These conditions are—that all elasticities of substitution between various factors of production are equal to unity; that technical progress is neutral towards all factors; and that the proportions of profits saved, wages saved and of rents saved are all constant. Let Sv, Sw and Sg represent the proportions of national income saved out of profits (U), saved out of wages (Q) and saved out of rents (Z). Therefore, total savings (S) will be the sum of the savings out of profits, wages and rents, that is:

S = SVU + SWQ + SgZ

The growth fate of output is given by our basic equation:

y = Uk + Ql + r

In this equation, U, Q, I and r are assumed to be constant, therefore, y depends on k. It is only if k is constant that y will be constant. But k is the growth rate of capital stock which is equal to SK/K where SY represents the amount annually added to the capital stock (K) through savings. Since U, Q, Z, are constant, therefore, Sv, Sw and Sg are also constant and, therefore, their sum S as a ratio of Y will be constant. Since S is constant, therefore SY/K will be constant, only if, Y/K is constant Y/K will be constant if both Y and K grow at the same proportional rate per annum that is, if Y = K or y = k.

It can, therefore, be concluded that if the growth rate of capital stock is equal to the growth rate of income, then the rate of growth of income will be constant. Thus, the equilibrium position ultimately depends on the rate of accumulation of capital stock in the economy. According to Prof. Meade, there is a unique or critical growth rate of capital stock, which equalises the growth rate of income (y) and the growth rate of capital stock (k). A higher or lower growth rate in capital than this capital growth rate will not equalise y and k and the condition of steady growth will not be fulfilled. If we put a for the critical growth rate, then our basic equation can be written as follows:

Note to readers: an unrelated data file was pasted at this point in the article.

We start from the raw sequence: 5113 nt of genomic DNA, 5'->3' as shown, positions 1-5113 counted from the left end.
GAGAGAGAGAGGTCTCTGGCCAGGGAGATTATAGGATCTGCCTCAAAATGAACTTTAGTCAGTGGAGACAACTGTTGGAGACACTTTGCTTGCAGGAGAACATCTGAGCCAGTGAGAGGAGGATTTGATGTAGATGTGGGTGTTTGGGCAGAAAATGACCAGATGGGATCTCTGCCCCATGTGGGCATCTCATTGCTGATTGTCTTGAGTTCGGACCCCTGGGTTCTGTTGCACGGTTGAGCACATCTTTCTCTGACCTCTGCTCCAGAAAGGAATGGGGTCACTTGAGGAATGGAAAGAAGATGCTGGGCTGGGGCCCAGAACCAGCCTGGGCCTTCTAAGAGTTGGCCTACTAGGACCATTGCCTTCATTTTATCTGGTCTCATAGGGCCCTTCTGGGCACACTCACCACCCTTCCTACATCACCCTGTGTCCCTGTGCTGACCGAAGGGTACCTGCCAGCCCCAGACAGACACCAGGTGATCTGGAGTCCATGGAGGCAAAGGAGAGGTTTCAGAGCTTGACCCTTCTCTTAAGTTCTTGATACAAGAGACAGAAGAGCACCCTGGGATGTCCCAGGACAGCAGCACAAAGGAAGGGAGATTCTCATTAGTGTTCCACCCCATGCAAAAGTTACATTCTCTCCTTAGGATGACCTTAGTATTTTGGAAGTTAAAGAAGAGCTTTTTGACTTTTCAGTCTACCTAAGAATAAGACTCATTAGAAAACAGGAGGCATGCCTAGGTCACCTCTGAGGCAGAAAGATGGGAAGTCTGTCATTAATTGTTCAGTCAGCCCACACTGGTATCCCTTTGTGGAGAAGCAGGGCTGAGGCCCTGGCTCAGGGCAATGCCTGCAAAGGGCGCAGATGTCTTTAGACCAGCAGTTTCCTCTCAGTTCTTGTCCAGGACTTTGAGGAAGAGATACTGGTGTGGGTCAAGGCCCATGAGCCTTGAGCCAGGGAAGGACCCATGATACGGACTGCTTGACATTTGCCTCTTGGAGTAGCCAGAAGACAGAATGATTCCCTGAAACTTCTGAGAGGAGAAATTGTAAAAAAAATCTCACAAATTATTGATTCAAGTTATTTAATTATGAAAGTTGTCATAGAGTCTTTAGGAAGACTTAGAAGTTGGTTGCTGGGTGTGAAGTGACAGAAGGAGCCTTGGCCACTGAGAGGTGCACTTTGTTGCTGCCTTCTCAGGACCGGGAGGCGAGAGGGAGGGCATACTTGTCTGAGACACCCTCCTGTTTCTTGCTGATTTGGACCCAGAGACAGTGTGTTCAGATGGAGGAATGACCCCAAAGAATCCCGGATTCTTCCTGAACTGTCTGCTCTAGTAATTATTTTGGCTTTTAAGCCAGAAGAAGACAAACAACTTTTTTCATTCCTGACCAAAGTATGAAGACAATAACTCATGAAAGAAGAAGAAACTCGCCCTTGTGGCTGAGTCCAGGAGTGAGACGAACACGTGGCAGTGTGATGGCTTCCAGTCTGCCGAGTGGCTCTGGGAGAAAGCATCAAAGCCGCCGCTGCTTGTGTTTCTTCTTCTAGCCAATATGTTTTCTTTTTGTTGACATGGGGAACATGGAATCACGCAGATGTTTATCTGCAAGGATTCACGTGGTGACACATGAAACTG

This equation means that if the critical growth rate of capital stock (a) is equal to Ql+r/1-U then the growth rate of income (y) will also be QI+r/1-U and the condition necessary for steady growth is fulfilled. This is, of course, an equilibrium position. A deviation from it is indicated by the excess or deficiency of actual savings and capital accumulation above or below the rate which is equal to the income growth rate. It is illustrated by numerical examples:

If for some reason the rate of accumulation for capital stock SY/K is greater than the critical growth rate (Ql+r/1-U), that is, if SY/K > QI+r/1-U,then the income will grow at a lower than the capital stock, savings will decline and the growth rate of capital will also decline till it comes down and becomes equal to the critical growth rate Ql+ r/1-U. Conversely, if SY/KQI+r/1-U , the income will increase more rapidly than the capital stock and as a result savings will rise and so also the growth rate of capital SY/K till it rises and becomes equal to the critical growth rate (Ql+r/1-U).

Thus, Meade’s neo-classical model draws attention to the role of population growth, capital increase and technology in determining the increase of income per head and also Y to the conditions under which a stable growth of per capita income is possible when populations increasing along with other determinants. The Fig. 44.2 illustrates Meade’s model of steady economic growth. X axis measures the growth rate of the stock of capital; Y axis measures the growth rate of national income.